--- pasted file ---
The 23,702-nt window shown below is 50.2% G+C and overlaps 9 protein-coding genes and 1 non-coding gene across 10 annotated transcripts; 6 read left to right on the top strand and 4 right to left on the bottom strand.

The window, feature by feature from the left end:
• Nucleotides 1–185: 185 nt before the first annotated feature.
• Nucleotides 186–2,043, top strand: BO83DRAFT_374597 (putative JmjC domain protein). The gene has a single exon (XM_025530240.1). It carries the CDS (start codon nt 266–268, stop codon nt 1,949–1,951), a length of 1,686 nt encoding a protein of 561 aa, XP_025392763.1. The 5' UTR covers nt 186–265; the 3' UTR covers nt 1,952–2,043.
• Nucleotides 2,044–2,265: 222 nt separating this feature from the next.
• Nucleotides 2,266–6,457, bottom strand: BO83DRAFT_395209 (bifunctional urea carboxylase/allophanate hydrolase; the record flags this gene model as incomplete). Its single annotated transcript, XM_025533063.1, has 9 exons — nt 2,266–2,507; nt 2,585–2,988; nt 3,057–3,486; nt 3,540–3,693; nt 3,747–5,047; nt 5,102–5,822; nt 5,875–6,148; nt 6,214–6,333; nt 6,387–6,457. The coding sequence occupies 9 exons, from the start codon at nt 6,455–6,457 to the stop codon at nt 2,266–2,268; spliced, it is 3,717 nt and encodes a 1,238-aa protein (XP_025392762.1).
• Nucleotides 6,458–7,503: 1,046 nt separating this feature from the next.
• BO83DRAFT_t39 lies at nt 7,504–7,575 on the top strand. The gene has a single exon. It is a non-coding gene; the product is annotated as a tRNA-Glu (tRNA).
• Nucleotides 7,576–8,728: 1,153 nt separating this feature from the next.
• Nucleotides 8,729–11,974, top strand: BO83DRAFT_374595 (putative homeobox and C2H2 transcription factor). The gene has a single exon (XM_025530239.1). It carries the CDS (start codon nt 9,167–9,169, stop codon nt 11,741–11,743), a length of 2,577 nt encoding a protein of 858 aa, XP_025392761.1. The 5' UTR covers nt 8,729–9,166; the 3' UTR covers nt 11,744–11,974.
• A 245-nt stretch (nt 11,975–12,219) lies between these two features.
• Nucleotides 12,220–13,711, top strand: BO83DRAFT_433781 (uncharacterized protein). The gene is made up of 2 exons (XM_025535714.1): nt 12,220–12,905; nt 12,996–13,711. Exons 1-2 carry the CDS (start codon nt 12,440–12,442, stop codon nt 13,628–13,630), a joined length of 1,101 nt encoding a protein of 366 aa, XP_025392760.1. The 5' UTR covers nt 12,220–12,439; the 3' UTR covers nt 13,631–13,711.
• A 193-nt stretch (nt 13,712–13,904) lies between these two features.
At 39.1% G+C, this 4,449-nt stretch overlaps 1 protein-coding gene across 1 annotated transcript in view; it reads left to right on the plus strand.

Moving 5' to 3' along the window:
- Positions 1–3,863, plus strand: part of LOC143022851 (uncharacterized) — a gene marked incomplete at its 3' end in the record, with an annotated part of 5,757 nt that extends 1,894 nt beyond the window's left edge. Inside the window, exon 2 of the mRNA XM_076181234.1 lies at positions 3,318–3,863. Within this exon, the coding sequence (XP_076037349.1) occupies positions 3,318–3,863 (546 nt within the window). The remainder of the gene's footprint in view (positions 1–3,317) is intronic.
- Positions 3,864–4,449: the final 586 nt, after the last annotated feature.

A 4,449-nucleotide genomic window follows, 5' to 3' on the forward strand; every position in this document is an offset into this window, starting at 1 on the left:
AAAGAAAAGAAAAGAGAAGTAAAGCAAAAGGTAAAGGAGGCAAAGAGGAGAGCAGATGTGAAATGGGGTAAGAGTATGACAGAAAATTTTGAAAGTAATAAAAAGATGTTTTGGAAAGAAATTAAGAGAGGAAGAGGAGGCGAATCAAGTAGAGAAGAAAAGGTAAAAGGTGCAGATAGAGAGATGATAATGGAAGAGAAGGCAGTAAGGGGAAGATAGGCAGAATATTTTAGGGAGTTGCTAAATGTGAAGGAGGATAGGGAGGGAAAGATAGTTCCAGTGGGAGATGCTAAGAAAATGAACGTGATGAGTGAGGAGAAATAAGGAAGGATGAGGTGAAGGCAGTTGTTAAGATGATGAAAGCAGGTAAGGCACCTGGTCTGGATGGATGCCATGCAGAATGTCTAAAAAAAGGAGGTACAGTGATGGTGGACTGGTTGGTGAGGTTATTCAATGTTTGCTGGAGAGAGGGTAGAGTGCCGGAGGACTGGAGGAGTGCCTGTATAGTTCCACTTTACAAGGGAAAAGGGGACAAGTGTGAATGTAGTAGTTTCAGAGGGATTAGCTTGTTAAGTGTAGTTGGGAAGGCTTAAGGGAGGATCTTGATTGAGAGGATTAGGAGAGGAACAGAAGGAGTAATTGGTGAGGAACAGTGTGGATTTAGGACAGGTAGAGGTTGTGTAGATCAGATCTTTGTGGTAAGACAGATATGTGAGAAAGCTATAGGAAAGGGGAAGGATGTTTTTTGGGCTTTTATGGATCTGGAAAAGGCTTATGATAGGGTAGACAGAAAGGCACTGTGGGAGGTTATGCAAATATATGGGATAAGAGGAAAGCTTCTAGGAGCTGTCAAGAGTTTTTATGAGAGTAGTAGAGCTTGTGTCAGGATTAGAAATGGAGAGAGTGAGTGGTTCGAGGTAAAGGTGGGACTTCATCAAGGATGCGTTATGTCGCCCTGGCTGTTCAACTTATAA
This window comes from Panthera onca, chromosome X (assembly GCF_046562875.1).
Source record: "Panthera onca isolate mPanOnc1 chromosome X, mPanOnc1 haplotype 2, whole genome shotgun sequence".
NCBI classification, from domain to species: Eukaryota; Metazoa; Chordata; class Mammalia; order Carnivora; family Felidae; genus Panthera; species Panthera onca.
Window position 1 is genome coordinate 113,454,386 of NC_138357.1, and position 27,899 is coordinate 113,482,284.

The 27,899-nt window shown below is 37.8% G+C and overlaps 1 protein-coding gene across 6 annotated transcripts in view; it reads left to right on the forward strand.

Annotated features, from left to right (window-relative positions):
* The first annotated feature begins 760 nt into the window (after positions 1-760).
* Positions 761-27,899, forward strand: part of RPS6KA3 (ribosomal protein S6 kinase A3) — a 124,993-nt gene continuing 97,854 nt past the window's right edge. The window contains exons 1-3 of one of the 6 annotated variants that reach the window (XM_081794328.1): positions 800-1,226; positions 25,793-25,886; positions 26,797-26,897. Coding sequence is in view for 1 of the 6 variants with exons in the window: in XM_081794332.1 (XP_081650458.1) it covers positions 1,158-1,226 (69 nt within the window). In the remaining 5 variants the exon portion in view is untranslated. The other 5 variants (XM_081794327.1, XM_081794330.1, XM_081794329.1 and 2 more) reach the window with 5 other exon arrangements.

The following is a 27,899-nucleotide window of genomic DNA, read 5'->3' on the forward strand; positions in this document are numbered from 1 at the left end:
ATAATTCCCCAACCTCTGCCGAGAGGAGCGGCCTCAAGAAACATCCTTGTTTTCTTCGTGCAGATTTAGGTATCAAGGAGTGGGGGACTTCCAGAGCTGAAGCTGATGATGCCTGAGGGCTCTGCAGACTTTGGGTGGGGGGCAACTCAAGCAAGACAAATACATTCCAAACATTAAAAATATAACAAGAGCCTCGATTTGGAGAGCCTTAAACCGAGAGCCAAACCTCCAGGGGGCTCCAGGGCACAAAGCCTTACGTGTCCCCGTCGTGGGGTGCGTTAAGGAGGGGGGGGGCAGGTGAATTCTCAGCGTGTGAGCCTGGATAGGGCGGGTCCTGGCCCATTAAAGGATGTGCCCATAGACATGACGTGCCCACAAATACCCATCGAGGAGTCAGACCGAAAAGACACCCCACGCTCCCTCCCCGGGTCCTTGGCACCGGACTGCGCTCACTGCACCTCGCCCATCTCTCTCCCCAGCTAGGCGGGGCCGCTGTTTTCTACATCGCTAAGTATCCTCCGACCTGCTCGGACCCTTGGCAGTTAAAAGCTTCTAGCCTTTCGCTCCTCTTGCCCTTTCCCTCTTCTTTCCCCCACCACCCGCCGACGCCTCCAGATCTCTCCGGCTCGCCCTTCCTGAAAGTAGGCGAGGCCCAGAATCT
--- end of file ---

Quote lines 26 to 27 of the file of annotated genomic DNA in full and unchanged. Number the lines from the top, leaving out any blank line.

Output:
* The first annotated feature begins 760 nt into the window (after positions 1-760).
* Positions 761-27,899, forward strand: part of RPS6KA3 (ribosomal protein S6 kinase A3) — a 124,993-nt gene continuing 97,854 nt past the window's right edge. The window contains exons 1-3 of one of the 6 annotated variants that reach the window (XM_081794328.1): positions 800-1,226; positions 25,793-25,886; positions 26,797-26,897. Coding sequence is in view for 1 of the 6 variants with exons in the window: in XM_081794332.1 (XP_081650458.1) it covers positions 1,158-1,226 (69 nt within the window). In the remaining 5 variants the exon portion in view is untranslated. The other 5 variants (XM_081794327.1, XM_081794330.1, XM_081794329.1 and 2 more) reach the window with 5 other exon arrangements.